Wireworms as pests of maize
Date: 21 December 2016
A healthy uniform stand is the prerequisite of a successful crop. The first step in attaining this is to arm seeds with protection against yield-robbing pests. Greasy cutworm, Argentine stem weevil and black beetle can be effectively controlled by a combination of Poncho® (clothianidin) seed treatment and sound management practices. In recent times, wireworm (Melanotus communis) has been reported as an emerging pest of maize. Wireworms are unpredictable and can completely disappear into the soil depths for long periods, only to reappear later.
During early crop growth stages wireworms damage plants by either eating the seed or cutting off the seedlings below the ground level. With bigger plants they bore into the stem (underground), causing the plant to wilt and die. They are also capable of either tunneling into or damaging the roots of much larger plants.
Wireworm larva Adult (click beetle)
Photos by J. Obermeyer
Cold temperatures in winter drive wireworms down the soil profile. Warmer spring soil temperatures (≥10°C) coupled with damp conditions encourage the pest to move closer to the soil surface. Hot, dry weather ≥25° C will send larvae deeper into the soil rendering them harmless to the growing plants. Wireworms can survive on nothing but humus for up to two years. Mated females prefer weedy or grassy paddocks for egg laying. Paddocks with a long history of grass pasture have a greater chance of wireworm infestation.
More damage is expected when maize is planted in cold, wet conditions especially where sod exists or when maize is planted after a weedy winter crop. Low lying areas and high organic matter also promote wireworm populations. Heavily tilled soil pushes organic matter deeper, creating CO2 as it decomposes which attracts wireworms to the surface. Infestations are usually more common in areas that stay moist for longer.
Once established, wireworms cannot be eradicated, but their effects can be mitigated by establishing strong plants capable of negating significant damage. Because wireworms live underground, there are no practical or effective ways to control the pest after the crop is planted. An integrated management approach that encompasses chemical and cultural control options before or at planting is the best way to manage wireworms.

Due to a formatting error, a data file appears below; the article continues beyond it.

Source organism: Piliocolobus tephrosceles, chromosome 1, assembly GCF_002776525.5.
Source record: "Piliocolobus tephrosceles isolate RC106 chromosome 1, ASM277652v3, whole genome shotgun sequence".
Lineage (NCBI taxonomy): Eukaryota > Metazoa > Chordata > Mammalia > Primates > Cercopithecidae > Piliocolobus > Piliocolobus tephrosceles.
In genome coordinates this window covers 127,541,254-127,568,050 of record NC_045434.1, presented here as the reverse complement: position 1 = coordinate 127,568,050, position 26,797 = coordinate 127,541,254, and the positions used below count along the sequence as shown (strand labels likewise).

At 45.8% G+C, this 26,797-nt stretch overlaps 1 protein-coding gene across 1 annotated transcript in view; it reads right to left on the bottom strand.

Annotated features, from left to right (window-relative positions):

Though not registered for wireworm in maize locally, in the US Poncho® is registered as a seed treatment control measure for maize. As a systemic insecticide, Poncho works by eliminating the pest when it feeds on the plant. When wireworm populations are very high plant losses will still occur, but they will be less than for untreated seed.
Cultural practices that may minimise the impact of wireworm damage include:
A level, uniform, well packed and warm seedbed allows good seed-to-soil contact for quick, uniform emergence to establish a strong stand.
Planting in warm soils is preferable as cool soils can potentially delay emergence reducing vigour and exposing crops to insect attack for a longer time period.
If a paddock has potential for wireworm infestation consider increasing the seeding rate by a small percentage. Low planting populations result in thinner stands, leaving no room for recovery should the crop suffer wireworm damage.
The optimum seeding depth should be 1.5 – 2″ (38-51 cm). The goal is to plant into moisture, but too shallow or too deep especially if the growing conditions are cool and the aim is to uniform emergence and strong plants which reduces vulnerability to wireworm attack.
Pre-plant discing of fallow paddocks can reduce wireworm populations by physically injuring the larvae and bringing them to the soil surface where they can be desiccated by sunlight or eaten by birds.
Prior to planting scouting to establish a threshold for economic injury is important for wireworm management. Given their ability to survive in the soil for up to five years, multiple generations can be present in one paddock at any given time giving the larvae the potential to damage several successive crops. If you have a wireworm issue this season it would be best to assess the level using bait balls made from maize flour and determine whether a preventative measure is required at or before planting the next crop.